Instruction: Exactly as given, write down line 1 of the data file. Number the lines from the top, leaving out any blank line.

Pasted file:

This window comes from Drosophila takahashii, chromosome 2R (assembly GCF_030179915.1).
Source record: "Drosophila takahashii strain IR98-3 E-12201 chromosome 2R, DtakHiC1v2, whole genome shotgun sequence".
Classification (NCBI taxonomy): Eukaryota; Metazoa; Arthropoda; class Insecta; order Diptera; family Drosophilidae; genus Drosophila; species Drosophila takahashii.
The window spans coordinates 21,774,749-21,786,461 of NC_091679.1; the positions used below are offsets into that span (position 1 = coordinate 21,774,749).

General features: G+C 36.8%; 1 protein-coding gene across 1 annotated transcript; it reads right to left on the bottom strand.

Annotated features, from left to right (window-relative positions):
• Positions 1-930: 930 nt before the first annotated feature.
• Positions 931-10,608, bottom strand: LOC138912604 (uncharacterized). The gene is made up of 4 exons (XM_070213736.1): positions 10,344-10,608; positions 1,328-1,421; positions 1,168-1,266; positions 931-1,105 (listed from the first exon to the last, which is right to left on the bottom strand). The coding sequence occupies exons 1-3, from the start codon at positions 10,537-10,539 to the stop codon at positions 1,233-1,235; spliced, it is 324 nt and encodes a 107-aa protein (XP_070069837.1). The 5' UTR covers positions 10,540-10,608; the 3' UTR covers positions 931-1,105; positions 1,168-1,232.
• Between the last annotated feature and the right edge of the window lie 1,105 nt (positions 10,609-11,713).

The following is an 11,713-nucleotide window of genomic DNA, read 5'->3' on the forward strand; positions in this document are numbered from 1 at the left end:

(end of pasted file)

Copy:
This window comes from Drosophila takahashii, chromosome 2R (assembly GCF_030179915.1).